Weighing a Pill For Weight Loss

By Sally Squires
Tuesday, January 24, 2006

A government committee of health experts yesterday opened the door to selling Orlistat, a prescription weight-loss drug in a reduced dosage directly to consumers.

While the Food and Drug Administration (FDA) still must approve the switch, the agency often follows the advice of its experts. If it does, Orlistat (xenical) -- currently sold only by prescription -- could be available over-the-counter (OTC) later this year. But it's important to know that the weight loss that's typical for users of the drug -- 5 to 10 percent of total weight -- will be less than many dieters expect. And many consumers may be put off by the drug's significant gastrointestinal side effects, including flatulence, diarrhea and anal leakage.

Nor is Orlistat a quick fix for unwanted pounds. To achieve any weight loss, users must also eat fewer calories and exercise more.

"It's not a miracle drug," notes Lawrence Cheskin, director of the Weight Management Center at Johns Hopkins Medical Institutions in Baltimore, who conducted a study of Orlistat in adolescents. "None of these [weight loss] medications are."

Orlistat was approved as a weight loss and weight maintenance drug by the FDA in 1999 to treat obese and overweight people -- those with a body mass index of 30 or higher -- and overweight people (with BMI of 27 or higher) who already have weight-related health problems including diabetes, heart disease or high blood pressure.

More than 100 studies involving some 30,000 patients have been conducted with Orlistat, according to GlaxoSmithKline (GSK) Consumer Healthcare, the maker of Orlistat, which has petitioned the FDA to permit OTC sales of the drug. The company says that 22 million people in 145 countries have taken the drug. "Orlistat is a very safe and effective drug with a long history of use around the world," says George Quesnelle, president of GSK Consumer Healthcare, North America.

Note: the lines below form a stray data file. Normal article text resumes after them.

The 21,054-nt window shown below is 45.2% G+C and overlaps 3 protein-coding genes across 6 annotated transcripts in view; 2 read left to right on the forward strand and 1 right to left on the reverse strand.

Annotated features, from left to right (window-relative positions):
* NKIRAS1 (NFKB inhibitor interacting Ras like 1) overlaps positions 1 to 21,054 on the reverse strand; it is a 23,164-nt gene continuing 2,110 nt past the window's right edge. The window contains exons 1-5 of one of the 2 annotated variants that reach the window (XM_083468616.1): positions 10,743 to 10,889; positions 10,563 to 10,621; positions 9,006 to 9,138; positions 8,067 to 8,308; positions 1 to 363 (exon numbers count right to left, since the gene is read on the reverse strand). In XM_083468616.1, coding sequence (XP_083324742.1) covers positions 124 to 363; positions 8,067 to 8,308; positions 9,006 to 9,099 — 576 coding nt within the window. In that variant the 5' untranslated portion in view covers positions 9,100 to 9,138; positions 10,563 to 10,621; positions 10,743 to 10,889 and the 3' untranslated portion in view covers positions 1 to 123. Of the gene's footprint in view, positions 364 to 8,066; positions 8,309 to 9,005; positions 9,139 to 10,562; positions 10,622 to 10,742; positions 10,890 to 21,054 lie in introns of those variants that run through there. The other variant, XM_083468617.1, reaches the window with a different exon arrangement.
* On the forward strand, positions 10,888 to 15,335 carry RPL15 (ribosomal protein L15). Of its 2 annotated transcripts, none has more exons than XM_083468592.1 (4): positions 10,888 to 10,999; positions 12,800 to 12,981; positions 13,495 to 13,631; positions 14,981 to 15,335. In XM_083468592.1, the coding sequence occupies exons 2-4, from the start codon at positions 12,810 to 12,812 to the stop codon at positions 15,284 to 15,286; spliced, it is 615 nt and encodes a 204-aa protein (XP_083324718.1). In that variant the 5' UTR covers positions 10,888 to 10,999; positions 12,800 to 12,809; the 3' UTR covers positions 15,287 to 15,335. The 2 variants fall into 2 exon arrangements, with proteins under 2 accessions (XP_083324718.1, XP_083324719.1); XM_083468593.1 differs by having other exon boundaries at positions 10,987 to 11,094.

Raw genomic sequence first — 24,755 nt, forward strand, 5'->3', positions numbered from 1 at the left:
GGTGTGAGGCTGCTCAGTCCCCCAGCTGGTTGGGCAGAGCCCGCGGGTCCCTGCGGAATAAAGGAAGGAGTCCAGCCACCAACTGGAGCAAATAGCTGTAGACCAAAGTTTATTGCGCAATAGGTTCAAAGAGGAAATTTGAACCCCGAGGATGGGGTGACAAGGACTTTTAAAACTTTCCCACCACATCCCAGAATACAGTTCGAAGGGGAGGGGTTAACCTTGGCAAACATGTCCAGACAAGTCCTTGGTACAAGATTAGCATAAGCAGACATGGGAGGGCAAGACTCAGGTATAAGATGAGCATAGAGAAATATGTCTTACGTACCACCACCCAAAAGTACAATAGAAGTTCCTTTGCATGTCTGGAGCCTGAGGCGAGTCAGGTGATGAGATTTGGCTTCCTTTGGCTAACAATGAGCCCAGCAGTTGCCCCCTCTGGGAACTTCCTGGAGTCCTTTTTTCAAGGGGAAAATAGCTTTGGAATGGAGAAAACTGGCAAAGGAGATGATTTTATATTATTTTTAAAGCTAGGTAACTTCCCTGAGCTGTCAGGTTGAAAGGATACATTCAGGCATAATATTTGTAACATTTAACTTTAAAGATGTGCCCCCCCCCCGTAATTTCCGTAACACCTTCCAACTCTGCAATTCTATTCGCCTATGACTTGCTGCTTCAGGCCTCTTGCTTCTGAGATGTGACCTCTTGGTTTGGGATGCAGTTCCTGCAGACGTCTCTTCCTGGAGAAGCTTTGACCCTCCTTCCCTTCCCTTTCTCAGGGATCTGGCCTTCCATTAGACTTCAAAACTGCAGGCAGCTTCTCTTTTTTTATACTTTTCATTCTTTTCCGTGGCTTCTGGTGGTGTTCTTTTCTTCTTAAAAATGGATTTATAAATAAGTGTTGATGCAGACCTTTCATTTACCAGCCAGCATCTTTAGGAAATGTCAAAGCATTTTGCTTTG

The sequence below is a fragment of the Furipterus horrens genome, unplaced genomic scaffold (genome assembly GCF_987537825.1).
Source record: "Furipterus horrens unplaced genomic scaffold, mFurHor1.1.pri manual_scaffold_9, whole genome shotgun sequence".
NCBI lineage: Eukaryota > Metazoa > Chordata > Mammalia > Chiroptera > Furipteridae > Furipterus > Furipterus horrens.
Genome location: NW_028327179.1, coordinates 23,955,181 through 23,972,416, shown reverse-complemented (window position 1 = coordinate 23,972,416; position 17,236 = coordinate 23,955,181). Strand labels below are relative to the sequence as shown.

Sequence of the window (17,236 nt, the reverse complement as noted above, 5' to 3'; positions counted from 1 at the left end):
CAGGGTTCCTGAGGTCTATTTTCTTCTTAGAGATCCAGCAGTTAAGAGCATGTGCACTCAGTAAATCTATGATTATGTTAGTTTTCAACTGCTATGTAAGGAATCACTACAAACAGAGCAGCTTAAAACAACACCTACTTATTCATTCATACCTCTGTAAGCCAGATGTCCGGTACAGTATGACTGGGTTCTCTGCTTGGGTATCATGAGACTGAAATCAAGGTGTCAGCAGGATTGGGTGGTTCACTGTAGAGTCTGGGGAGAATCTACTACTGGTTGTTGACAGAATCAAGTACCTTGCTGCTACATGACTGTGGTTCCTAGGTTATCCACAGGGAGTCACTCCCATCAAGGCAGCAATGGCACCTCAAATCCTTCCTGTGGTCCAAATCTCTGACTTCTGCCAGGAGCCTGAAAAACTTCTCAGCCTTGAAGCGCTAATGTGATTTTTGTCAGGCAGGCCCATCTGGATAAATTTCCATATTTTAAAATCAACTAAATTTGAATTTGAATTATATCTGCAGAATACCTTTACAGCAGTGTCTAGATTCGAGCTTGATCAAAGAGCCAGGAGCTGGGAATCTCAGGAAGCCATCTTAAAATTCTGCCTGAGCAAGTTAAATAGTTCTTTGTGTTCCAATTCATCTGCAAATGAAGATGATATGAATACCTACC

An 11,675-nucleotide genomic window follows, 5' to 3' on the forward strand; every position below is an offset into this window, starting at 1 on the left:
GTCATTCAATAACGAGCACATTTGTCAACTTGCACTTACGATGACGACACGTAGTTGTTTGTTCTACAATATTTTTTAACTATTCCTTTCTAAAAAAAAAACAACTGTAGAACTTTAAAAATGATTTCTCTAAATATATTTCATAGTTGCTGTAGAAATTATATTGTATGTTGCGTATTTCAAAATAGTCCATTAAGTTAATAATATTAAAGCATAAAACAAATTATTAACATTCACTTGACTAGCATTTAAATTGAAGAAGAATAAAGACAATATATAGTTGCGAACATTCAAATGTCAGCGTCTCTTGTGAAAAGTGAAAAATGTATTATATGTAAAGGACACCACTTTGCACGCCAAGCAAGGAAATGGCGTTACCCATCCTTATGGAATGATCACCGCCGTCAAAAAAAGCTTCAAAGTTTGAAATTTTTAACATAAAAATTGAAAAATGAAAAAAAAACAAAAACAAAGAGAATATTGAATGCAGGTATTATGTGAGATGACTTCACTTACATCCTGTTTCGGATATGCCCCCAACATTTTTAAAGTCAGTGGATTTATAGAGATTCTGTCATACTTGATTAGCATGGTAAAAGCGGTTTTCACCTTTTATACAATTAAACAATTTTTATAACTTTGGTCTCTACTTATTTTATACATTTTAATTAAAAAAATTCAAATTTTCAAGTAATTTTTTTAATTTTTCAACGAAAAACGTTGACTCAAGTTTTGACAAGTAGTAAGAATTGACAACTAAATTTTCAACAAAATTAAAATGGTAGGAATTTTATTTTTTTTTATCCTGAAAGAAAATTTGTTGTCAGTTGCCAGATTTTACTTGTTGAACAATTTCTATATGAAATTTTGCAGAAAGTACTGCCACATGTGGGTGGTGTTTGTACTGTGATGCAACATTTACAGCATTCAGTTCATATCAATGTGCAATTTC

In the longest study of Orlistat, participants who took the drug in addition to eating fewer calories and increasing exercise shed up to 12 percent of their body weight the first year. But by the fourth year of the study, they had regained some pounds. Overall, they lost about 7 percent of their body weight, compared to 4 percent for a control group that dieted and increased physical activity but didn't take the drug. The 7 percent figure works out to about 18 pounds for someone who weighs 250.

"That's little difference in weight, but significant in terms of medical benefits," notes Samuel Klein, director of the Center for Human Nutrition at the Washington University in St. Louis School of Medicine. Those lost pounds translate to lower blood pressure, improved blood cholesterol levels and reduced risk of diabetes.

While Americans spend an estimated $1 billion on nonprescription weight loss products, few if any of those products have undergone the rigorous testing that is required by the FDA for prescription medications. Some weight loss experts say making Orlistat available directly to consumers broadens the proven options available to people trying to reach a healthier weight. "It's very exciting," Klein says.

But "the problem with Orlistat are the side effects," notes Johns Hopkins endocrinologist Aniket Sidhaye, co-author with Cheskin of a recent scientific review of Orlistat and other prescription weight loss drugs.

At the current recommended prescription dose -- 120 milligrams taken up to three times per day, for example up to 360 milligrams daily -- about 70 percent of users experience gastrointestinal complications, Klein says. They range from flatulence and increased bowel movements to diarrhea and anal leakage.

That's because Orlistat works by blocking fat absorption in the intestine. When fat that's eaten isn't absorbed, it must be eliminated. Thus, the gastrointestinal problems.

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